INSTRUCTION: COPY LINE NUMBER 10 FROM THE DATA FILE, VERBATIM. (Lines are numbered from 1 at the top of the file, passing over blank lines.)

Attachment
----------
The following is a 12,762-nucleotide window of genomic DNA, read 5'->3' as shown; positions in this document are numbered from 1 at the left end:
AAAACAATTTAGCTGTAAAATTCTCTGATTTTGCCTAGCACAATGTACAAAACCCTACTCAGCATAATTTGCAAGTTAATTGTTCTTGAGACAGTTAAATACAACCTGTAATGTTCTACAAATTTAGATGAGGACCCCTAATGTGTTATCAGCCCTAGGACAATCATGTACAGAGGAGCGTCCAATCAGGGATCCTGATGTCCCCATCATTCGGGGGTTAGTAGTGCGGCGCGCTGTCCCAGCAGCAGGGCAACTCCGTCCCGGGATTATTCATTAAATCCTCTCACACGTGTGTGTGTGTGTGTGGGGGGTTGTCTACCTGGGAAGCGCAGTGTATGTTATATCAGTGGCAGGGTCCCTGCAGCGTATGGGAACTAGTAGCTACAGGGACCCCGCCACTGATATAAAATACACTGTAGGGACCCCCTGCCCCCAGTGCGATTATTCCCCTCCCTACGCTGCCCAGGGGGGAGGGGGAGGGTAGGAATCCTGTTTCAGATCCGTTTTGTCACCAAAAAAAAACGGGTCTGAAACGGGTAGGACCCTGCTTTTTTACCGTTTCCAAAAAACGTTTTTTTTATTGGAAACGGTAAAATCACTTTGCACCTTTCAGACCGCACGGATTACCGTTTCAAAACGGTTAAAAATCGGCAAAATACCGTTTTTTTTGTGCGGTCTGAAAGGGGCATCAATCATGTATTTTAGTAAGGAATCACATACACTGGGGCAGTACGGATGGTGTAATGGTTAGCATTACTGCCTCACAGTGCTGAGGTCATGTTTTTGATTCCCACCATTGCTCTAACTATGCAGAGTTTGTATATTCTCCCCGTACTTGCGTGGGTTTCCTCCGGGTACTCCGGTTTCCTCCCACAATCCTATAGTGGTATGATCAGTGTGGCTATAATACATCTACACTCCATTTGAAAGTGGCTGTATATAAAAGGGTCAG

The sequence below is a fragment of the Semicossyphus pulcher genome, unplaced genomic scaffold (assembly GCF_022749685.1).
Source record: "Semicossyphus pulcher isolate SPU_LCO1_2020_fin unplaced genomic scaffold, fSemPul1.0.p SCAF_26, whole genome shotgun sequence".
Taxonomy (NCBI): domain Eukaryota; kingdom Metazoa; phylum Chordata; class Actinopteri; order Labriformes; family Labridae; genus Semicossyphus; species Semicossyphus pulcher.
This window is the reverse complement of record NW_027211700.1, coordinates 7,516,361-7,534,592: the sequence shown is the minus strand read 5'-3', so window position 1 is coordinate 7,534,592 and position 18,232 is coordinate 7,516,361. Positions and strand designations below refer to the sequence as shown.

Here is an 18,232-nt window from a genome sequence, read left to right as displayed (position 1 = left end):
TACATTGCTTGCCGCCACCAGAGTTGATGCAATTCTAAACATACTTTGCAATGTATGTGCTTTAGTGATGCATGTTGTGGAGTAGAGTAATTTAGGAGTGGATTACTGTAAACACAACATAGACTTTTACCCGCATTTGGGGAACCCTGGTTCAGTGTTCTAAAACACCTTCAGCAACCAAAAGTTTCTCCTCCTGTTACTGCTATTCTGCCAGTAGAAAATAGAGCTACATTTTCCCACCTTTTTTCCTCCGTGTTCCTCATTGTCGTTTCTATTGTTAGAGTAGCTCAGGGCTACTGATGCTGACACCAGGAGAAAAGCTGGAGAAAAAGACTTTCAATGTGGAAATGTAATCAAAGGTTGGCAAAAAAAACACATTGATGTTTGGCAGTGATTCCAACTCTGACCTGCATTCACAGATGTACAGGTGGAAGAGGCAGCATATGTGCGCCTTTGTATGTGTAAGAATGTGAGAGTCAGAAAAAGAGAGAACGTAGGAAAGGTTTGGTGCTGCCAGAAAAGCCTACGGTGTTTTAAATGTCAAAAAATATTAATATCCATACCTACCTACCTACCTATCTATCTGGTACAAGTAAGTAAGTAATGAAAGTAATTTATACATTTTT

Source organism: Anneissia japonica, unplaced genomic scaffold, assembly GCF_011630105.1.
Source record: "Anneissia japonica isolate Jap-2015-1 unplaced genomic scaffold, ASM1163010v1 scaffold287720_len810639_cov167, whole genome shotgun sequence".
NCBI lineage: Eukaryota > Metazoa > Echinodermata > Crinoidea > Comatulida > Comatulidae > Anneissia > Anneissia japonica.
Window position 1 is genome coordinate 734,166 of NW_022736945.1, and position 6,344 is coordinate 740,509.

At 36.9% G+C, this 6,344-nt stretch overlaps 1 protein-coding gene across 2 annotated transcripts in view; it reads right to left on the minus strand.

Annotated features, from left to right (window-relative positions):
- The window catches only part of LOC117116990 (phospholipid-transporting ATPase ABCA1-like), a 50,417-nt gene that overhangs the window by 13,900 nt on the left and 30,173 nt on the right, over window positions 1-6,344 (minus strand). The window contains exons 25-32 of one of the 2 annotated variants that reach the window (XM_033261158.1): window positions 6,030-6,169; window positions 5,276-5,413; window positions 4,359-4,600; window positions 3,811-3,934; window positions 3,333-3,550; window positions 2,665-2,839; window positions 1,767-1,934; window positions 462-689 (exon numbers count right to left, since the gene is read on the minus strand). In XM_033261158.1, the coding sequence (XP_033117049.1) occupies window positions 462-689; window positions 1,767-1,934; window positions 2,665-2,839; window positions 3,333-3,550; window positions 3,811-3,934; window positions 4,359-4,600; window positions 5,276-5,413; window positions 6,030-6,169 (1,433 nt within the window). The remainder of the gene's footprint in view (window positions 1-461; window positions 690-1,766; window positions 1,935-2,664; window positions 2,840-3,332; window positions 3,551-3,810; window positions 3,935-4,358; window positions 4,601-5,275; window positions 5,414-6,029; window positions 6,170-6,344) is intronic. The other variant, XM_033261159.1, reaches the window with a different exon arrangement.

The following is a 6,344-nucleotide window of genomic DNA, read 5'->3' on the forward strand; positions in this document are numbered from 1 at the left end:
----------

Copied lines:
Source record: "Anneissia japonica isolate Jap-2015-1 unplaced genomic scaffold, ASM1163010v1 scaffold287720_len810639_cov167, whole genome shotgun sequence".